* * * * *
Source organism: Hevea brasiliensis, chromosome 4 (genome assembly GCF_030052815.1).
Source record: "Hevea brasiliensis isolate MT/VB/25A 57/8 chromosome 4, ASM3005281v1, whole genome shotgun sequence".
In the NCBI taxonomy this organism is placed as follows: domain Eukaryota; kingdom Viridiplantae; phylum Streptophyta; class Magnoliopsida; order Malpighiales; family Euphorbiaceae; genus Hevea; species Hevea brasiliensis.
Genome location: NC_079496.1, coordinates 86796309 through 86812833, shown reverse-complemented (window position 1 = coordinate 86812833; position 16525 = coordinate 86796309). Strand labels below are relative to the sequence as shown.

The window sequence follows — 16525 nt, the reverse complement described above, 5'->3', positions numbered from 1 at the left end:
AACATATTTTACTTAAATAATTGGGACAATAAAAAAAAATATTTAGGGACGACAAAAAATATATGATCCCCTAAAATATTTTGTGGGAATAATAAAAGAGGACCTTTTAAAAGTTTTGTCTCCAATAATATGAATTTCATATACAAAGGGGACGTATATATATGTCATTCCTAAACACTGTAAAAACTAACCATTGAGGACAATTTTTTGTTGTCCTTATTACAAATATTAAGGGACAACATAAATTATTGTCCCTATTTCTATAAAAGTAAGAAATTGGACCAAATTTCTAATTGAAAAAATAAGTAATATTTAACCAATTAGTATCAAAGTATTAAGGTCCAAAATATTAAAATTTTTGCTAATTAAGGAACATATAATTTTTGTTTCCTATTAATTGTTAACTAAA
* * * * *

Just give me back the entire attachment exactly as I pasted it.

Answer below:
Source organism: Hevea brasiliensis, chromosome 4 (genome assembly GCF_030052815.1).
Source record: "Hevea brasiliensis isolate MT/VB/25A 57/8 chromosome 4, ASM3005281v1, whole genome shotgun sequence".
In the NCBI taxonomy this organism is placed as follows: domain Eukaryota; kingdom Viridiplantae; phylum Streptophyta; class Magnoliopsida; order Malpighiales; family Euphorbiaceae; genus Hevea; species Hevea brasiliensis.
Genome location: NC_079496.1, coordinates 86796309 through 86812833, shown reverse-complemented (window position 1 = coordinate 86812833; position 16525 = coordinate 86796309). Strand labels below are relative to the sequence as shown.

The window sequence follows — 16525 nt, the reverse complement described above, 5'->3', positions numbered from 1 at the left end:
AACATATTTTACTTAAATAATTGGGACAATAAAAAAAAATATTTAGGGACGACAAAAAATATATGATCCCCTAAAATATTTTGTGGGAATAATAAAAGAGGACCTTTTAAAAGTTTTGTCTCCAATAATATGAATTTCATATACAAAGGGGACGTATATATATGTCATTCCTAAACACTGTAAAAACTAACCATTGAGGACAATTTTTTGTTGTCCTTATTACAAATATTAAGGGACAACATAAATTATTGTCCCTATTTCTATAAAAGTAAGAAATTGGACCAAATTTCTAATTGAAAAAATAAGTAATATTTAACCAATTAGTATCAAAGTATTAAGGTCCAAAATATTAAAATTTTTGCTAATTAAGGAACATATAATTTTTGTTTCCTATTAATTGTTAACTAAA